Tuesday, May 31, 2016

Storytelling Podcasts and Internal Communications

Newsflash: Storytelling is popular buzzword in marketing and internal communications circles. It's also a very effective technique. Sadly, when we talk about storytelling we tend to be a little light on examples.   #ironic

Listen & Learn: Storytelling Podcast Series

From flickr https://www.flickr.com/photos/thenamesmagenta/5832764969
Generally I prefer to read things rather than listen to podcasts, but recently I spent some time with Shawn Callahan's Putting Stories to Work series. (More accurately: I listened to the first of the 19-episode series.) 

Callahan is enthusiastic about storytelling and insists it's effective. I appreciate his enthusiasm and believe it's well-founded. That said, the first episode, at least, seemed a lot like a spoken-word version of a long-form sales letter. 

I'm going to assume the first episode serves as an introduction. In it, Callahan says the podcast series offers more and different stories about storytelling than are in the book, Putting Stories to Work

Perhaps I'll return to it at some point; I like stories and stories about Storytelling would be right up my alley. In the meantime, here are some of Callahan's tips and my reactions to them:
  • Don't use the S-Word? Callahan says while it's smart to start a meeting with a story, you should not say, "I want to tell you a story." Doing so makes the audience uncomfortable, reacting at least subconsciously by thinking, "what are we, children?" or "do we have time for this?" Instead, Callahan says your intro should engage naturally.  "I want to tell you about something important that happened yesterday..." is an example. In fact, Callahan goes so far as to say that we should "not use the S- word." My take: I think this one needs a little testing. Some people like stories. And many audiences are very practiced audiences (sadly, meetings suck up a lot of our time). So "let me tell you a story," might be the verbal clue to your audience that says, "here's a real-world example - take notes." Also, I've heard that it's good to make an audience uncomfortable - just a little - assuming you can save your listeners from their discomfort and bring them back to a relaxed state (because if they're not relaxed, they're not receptive). 
  • Do use traditional storytelling conventions. Well, by all means - employee the character development, narrative and tension necessary to make your story a story! 
  • Don't write down your stories, just take a few notes so your telling is more spontaneous. Well, maybe for the actual delivery, that will work. But if you don't have formal training as a speaker, practicing with a script is pretty important. (And of course, PRACTICING is very important.) Speaking of speaking experience, Toastmasters is hands-down the best place to get that.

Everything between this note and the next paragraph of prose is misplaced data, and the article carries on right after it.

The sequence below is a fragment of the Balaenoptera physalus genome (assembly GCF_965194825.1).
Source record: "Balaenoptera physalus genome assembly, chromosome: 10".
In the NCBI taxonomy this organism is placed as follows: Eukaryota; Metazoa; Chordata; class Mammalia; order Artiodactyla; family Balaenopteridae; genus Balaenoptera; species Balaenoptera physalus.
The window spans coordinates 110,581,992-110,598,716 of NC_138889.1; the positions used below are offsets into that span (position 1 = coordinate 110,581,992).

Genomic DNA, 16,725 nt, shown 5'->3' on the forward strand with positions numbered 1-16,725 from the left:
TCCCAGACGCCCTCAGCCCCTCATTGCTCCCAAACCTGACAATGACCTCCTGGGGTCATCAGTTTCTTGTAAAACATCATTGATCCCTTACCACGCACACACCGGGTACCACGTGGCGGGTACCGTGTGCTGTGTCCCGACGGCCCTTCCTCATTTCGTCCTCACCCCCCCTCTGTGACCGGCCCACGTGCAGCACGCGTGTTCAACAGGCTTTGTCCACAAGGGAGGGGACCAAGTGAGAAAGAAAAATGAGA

Stories Sell and Teach

While stories can be helpful in the sales process, I find they often take more time than prospects are willing to give - with the notable exception of a new-product introduction where the product really IS new, and the super-sticky-sweet Extra gum love story of Sarah and Juan.

So my advice is don't use a story just to use a story. (Duh.) Marketing is judged by results; if it doesn't sell (eventually), then it doesn't work.

One place storytelling (and even role-playing) works great is in education - in the business world, internal communications types are dropping the "S-word" liberally. And to his credit, all of Callahan's storytelling techniques (that I listened to, anyway) apply as well to internal communications and training as they do to sales/marketing situations.

The bottom line: stay tuned! Storytelling is here to stay.

Have you heard all of Callahan's storytelling podcasts? What did I miss? I'd love to hear from you! If you have something to add about storytelling and would like to see your guest blog published here (!!) please contact me

Tuesday, May 24, 2016

Small Business Marketing: Unmined Data is Content, Customer Service Gold

I've worked with enough small businesses to make a generalization: most of them feel a little left out when we marketing types talk about mining the data and analytics and stuff. They're like, "yeah but that's for Pepsi-sized companies."